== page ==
Suicidal god

8 12 2009

My dog’s on suicide precautions.  I had to take away all her eating utensils–even the chopsticks. So now she has to eat directly from the bowl. It doesn’t seem to slow her down.  Then I hid the dirty shirt that she likes to drag around. Figured it could be a potential hanging hazard. It’s just that all she does is eat, sleep and lay on the couch with those sad eyes. Anytime I don’t do what she wants, she threatens to kill herself. She says she’ll do it too.


I tried to spend extra time with her. I let her know that I was there for her anytime she wanted to talk. But she wouldn’t talk to me.  Just laid there and stared at me like she was dying. Then I thought, they have drugs for this sort of thing. Puppy Prozac. Doggy Diazepam. A Canine Cocktail for happy wagging tails.

 So I took Judah to the doggy psychiatrist.

“I think she may have a drinking problem,” I explained.

The psychiatrist frowned and wrote something down.

“So she’s been drinking a lot of water?” the psychiatrist asked.

“No, not water.” I glanced at the dog and whispered. “You know an alcohol problem.”

Judah rolled her eyes.

“ I noticed that there were several wine bottles in the recycle bin,” I said.

“And she has access to the wine?”

I don’t think the psychiatrist believed me.

“She spends a lot of time home alone,” I said.

“Is there anything else that makes you think that Judah is depressed?”

“She sleeps on the couch all day.”

I looked at Judah. She denied everything as we sat there in the office. She was even smiling and wagging her tail.

“She chews her nails too. I think she might be anxious.”

The psychiatrist recommended diet and exercise for us both.


 As soon as we got home, Judah started to make threats. If I didn’t take her outside or give her breakfast or snacks, she’d slit her wrists.

“Whatever,” I said. “You don’t have any thumbs.”

Then she said, “Down the street not across.”

I handed her another biscuit.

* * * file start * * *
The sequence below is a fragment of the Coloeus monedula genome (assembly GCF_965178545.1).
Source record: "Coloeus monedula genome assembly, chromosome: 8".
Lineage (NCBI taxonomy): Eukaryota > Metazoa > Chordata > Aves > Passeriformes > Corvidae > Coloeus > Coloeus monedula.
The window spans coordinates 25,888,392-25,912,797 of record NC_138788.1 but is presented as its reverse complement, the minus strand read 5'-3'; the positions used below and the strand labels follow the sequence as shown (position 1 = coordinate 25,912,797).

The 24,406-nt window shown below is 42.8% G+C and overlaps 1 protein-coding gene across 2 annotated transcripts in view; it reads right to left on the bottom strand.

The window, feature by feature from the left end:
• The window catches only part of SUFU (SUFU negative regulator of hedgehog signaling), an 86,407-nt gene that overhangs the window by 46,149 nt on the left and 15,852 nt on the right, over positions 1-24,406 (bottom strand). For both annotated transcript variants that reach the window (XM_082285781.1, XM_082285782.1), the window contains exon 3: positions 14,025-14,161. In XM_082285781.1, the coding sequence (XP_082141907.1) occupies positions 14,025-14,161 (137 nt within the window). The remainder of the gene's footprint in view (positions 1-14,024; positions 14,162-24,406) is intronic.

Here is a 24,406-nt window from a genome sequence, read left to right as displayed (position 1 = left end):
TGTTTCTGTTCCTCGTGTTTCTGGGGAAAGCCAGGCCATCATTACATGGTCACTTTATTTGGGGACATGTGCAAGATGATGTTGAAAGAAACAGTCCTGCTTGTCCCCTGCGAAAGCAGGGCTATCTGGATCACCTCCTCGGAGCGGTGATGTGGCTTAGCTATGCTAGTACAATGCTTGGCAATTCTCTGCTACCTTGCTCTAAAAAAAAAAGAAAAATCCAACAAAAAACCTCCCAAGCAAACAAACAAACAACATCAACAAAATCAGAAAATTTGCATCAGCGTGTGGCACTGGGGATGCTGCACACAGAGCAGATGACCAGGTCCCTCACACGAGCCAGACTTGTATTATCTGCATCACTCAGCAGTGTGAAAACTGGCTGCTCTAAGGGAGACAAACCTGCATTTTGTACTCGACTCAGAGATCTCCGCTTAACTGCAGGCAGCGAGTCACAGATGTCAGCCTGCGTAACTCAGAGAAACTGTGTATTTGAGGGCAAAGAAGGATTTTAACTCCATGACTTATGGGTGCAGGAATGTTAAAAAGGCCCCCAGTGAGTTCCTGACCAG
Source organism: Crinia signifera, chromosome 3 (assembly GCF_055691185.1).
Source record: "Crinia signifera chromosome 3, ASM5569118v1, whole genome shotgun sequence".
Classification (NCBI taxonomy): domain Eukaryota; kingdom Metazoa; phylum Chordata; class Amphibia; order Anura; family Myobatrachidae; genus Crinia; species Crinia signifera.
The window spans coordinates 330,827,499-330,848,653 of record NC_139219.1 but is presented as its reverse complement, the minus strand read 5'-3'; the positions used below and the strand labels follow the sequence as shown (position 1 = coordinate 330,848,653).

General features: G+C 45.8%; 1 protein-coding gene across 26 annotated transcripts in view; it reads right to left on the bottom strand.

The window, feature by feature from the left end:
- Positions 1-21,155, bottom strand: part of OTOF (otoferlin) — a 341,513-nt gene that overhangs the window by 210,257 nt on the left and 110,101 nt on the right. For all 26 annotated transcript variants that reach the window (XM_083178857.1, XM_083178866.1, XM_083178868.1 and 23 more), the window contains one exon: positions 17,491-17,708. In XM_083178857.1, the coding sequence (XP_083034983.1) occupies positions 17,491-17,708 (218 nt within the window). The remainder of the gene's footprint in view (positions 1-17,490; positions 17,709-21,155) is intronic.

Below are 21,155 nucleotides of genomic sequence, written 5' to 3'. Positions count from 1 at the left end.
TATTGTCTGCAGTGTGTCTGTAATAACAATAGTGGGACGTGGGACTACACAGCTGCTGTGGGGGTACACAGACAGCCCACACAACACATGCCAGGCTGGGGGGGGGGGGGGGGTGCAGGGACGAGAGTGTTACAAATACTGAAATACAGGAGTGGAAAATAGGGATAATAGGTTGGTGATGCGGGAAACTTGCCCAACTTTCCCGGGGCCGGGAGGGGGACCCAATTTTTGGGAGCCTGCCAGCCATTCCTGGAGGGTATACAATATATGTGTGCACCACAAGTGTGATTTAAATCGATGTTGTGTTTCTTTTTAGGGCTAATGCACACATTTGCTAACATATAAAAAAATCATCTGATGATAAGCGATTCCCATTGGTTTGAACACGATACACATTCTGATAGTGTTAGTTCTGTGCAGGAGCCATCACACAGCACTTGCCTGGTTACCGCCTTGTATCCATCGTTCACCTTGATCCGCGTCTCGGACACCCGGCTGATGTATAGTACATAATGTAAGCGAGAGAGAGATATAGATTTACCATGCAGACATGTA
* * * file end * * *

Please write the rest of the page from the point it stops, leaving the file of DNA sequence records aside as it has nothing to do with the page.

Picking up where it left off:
The next day she spit out her doggy treat. It was one of those green dental ones.

“Who do you think I am?” she asked.

“The dog,” I said.

“That’s right. Thee Dog. Capital D. And everyone knows what dog spells backwards.”

“God. Little g,” I said.

“I’m calling the animal cruelty hot line.”

“Don’t,” I said. But I only half meant it. I was thinking about calling animal control myself. I’d slip her tags over her head and claim that I didn’t know whose she was.

 Judah stared directly at my plate at my half eaten Porterhouse, medium rare. I was forced to saw off half a portion.

“It’s a little overdone, don’t you think?” she asked.

You eat rotten things. You fall asleep with your nose in your ass. You roll on dead things. But I didn’t say any of those things, because of her delicate condition.

“Be sure to make me dessert,” she said, eying the chocolate chip cookies.

“You can’t have those,” I said.

“Why because I’m a dog?”

“You’re allergic.”

“Pick the chocolate chips out.”

“I’m not picking–”

 “I’m good friends with PETA. I’ll tell them you’re poisoning me.”

“You wouldn’t.”

She glared at me. These weren’t the sad eyes of depression.

I spent 20 minutes picking out chocolate chips. Her cookie was nothing but crumbs.

“Next time why don’t you make peanut butter cookies?” She licked her paws.

“Yes, Dog,” I said.




One response

8 12 2009

Oh my god, I laughed so hard I nearly peed my pants. You always make me laugh, think or at the very list, grin from ear to ear.

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